In fact, I found an ORIGINAL Electro 35 (there are numerous iterations) last year at an estate sale in pristine cosmetic condition. I was extremely excited and bought it, only to discover it was marginally functional and beyond my capability to repair. Sadly, I sold it for parts or hopefully to someone more savvy than myself to resurrect.

After that disappointing venture, I was happy to run across this GSN which by most measures is the superior model. It has a hot shoe and higher max ISO rating among other things. Plus its prior owner had included a snap-on lens cap, the original hot shoe cover, and a nifty Vivitar UV filter.

While not pristine this GSN is still in excellent cosmetic condition for its age, and the fixed lens is flawless. Looks can be deceiving however, and it suffered from a common issue called the “Pad of Death” that eventually afflicts nearly every Yashica Electro. Luckily the Electro 35 is mostly mechanical with some old school electronics and is repairable.

Fixer Upper

After a night of research on YouTube, I resigned myself to the fact that it needed a CLA. I wasn’t willing to sell ANOTHER Electro 35, and I obtained this one for such a bargain that fixing this common problem was still within my budget. Plus, when you’re dealing with vintage equipment, cosmetics count. Internals can be replaced/repaired but sometimes body restoration is impractical. This particular GSN is still pretty at over five decades old.

I sent the camera to Mark David Horn who specializes in Yashica repairs (great guy!) and he performed a full CLA overhaul, plus sent me a battery adapter which is a bonus since the old mercury battery these took is no longer legally available (yet another endearing quality).

His work was excellent, and the camera returned flawless, looking and working like it was built yesterday.

Ready to Rangefind

I’m pumped to get out and start using my shiny “new” Yashica. The pics I’ve seen online from other Electro 35’s online are pin sharp with a pleasant bokeh effect at open apertures. Also, I wanted a film camera that has more control than a point&shoot but is a bit “quicker” than my SLR’s. I hope the Electro fits that bill and I plan to post a review once I’ve run a few rolls through it.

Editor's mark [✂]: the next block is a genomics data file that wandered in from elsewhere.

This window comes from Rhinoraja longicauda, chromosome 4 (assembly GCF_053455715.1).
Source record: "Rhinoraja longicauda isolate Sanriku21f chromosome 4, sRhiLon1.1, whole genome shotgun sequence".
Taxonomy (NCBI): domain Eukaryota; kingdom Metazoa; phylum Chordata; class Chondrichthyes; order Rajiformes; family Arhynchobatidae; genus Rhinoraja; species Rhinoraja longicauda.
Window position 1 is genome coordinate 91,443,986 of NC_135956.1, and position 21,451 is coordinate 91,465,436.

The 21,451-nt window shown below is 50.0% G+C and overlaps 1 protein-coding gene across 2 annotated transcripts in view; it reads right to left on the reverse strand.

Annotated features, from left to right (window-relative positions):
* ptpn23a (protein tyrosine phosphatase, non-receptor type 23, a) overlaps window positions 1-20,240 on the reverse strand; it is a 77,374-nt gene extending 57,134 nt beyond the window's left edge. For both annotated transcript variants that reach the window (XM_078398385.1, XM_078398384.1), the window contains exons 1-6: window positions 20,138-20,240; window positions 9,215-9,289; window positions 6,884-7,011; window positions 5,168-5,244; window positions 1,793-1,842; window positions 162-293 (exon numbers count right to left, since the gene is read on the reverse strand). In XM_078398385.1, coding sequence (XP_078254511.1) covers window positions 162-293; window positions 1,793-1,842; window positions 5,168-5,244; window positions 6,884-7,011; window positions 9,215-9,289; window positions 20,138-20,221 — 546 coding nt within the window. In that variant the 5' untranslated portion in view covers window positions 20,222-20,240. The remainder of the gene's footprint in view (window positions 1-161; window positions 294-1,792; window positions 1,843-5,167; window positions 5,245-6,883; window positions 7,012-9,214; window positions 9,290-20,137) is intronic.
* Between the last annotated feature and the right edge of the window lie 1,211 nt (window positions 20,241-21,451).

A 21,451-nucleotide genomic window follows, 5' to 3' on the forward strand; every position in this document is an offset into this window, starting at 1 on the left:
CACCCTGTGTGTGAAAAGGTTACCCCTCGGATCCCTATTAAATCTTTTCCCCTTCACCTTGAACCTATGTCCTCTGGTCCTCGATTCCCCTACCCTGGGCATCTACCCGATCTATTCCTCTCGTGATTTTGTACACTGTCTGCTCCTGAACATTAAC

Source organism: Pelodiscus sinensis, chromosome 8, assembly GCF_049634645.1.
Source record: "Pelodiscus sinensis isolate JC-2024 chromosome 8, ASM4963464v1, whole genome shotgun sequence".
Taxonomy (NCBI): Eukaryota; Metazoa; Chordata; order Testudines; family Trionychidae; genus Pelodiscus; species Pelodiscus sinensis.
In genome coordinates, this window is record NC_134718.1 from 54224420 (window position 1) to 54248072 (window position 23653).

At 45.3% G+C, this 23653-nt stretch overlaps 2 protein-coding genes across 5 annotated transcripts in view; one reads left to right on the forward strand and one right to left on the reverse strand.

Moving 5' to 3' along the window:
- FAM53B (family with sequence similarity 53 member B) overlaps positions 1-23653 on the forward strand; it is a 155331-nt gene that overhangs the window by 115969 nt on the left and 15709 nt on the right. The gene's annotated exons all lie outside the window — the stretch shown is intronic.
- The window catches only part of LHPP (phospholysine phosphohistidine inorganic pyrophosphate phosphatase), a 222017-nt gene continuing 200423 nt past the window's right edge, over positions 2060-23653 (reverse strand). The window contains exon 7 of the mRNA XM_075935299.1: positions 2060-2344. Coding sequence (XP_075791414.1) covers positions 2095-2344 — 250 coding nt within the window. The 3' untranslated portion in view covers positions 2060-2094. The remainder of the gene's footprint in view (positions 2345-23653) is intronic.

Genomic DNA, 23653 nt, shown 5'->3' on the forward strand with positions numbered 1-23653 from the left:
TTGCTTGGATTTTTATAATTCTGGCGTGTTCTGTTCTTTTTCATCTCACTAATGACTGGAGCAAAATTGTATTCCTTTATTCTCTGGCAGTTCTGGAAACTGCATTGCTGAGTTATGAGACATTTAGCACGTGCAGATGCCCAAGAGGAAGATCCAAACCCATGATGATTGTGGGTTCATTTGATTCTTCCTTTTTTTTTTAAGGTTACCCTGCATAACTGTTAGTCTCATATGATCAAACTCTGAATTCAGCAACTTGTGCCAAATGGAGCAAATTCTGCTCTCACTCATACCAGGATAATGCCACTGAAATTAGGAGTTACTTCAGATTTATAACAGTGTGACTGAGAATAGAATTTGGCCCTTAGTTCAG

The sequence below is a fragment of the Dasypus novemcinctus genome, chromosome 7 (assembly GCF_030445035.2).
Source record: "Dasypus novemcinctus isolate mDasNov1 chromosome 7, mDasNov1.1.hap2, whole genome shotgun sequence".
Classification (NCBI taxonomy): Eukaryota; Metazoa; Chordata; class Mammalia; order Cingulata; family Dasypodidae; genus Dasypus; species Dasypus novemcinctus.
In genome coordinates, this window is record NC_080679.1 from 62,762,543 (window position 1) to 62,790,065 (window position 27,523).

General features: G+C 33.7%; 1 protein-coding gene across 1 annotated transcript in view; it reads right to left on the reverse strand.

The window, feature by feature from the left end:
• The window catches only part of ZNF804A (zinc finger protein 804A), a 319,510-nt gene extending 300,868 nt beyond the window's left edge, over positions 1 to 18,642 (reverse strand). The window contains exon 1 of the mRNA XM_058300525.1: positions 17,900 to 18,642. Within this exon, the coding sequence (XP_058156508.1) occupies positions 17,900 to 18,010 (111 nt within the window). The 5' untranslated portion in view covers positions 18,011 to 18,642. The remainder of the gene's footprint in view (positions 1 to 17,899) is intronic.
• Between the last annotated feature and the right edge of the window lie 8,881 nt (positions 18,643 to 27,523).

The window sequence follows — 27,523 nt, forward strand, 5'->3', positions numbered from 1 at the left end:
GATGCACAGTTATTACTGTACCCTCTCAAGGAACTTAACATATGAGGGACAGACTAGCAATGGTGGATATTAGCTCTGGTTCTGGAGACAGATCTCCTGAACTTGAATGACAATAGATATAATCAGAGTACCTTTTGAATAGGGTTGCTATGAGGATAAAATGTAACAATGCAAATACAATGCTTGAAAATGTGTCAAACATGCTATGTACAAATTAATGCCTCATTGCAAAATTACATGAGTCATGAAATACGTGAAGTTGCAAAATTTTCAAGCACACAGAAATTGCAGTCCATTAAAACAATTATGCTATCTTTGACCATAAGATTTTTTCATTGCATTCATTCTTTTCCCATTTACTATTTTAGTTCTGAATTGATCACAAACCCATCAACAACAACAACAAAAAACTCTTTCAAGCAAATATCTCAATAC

Thanks for reading!

announcement, article

2019 Blog Round-Up and Top Posts

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It’s been another great year in the weird little corner of the internet known as Suburban Syntax.

We got a fresh look and face lift just in time for Halloween. We started talking a little more about film photography along with our primary subject of writing. And last, but certainly not least, we got a LOT of brand new readers and followers! That might mean YOU!

First off, thank you to everyone who drops by and reads these posts, discusses them in the comments, and shares them around. “Suburban Syntax” isn’t something I do for financial gain (does anyone make money blogging these days?) so it’s seeing regular faces drop by and discuss posts that really keeps me coming back and updating it on the semi-regular. You rock, and I hope you stick around.

Adding Photography

Aftering purchasing and inheriting some film cameras this year, I’ve been pleasantly surprised with the interest my posts about film photography have garnered. It’s definitely a niche art form at this point, which is re-growing after bottoming out in the early 2K’s. I’m by no means a great photographer, but it’s an extremely fun hobby to dabble in, and I’m happy to have cross-over with film photo readers – many of whom I’ve begun following to learn more about the craft and cool vintage equipment.

Top Posts

It’s always fun to run the numbers and see which posts were everyone’s favorites.

For 2019, here’s what everyone was reading

Kodak Gold 200 Film Discontinued?

My film folks were in effect. Maybe it was the click-bait-y ? I threw in the title, or the promise of an adventure through local Walgreen’s pharmacies, but this post BLEW UP. It was the best performer by far, ever when it posted a little later in the year.

How to Draft Short Stories

Hot on Kodak’s heels was this short guide on how to draft short stories. This one even got re-posted around the interwebs in a couple places, which was flattering. It’s nice to think that other people might take my advice when it comes to penning short fiction.

Thoughts on Self-Publishing in 2019

In 3rd place was my speculation/opinions on the changing landscape of self-publishing. Authors prefer you call it “Indie” now, but I am stubborn. Scouring a few articles from industry-types that are much more qualified than I am, it seems like a few of my predictions were correct, and things are definitely trending in a certain way. I’m very curious to see what the new decade brings in terms of author’s being able to get traction for their work through the self-publishing route.

What’s Ahead in 2020?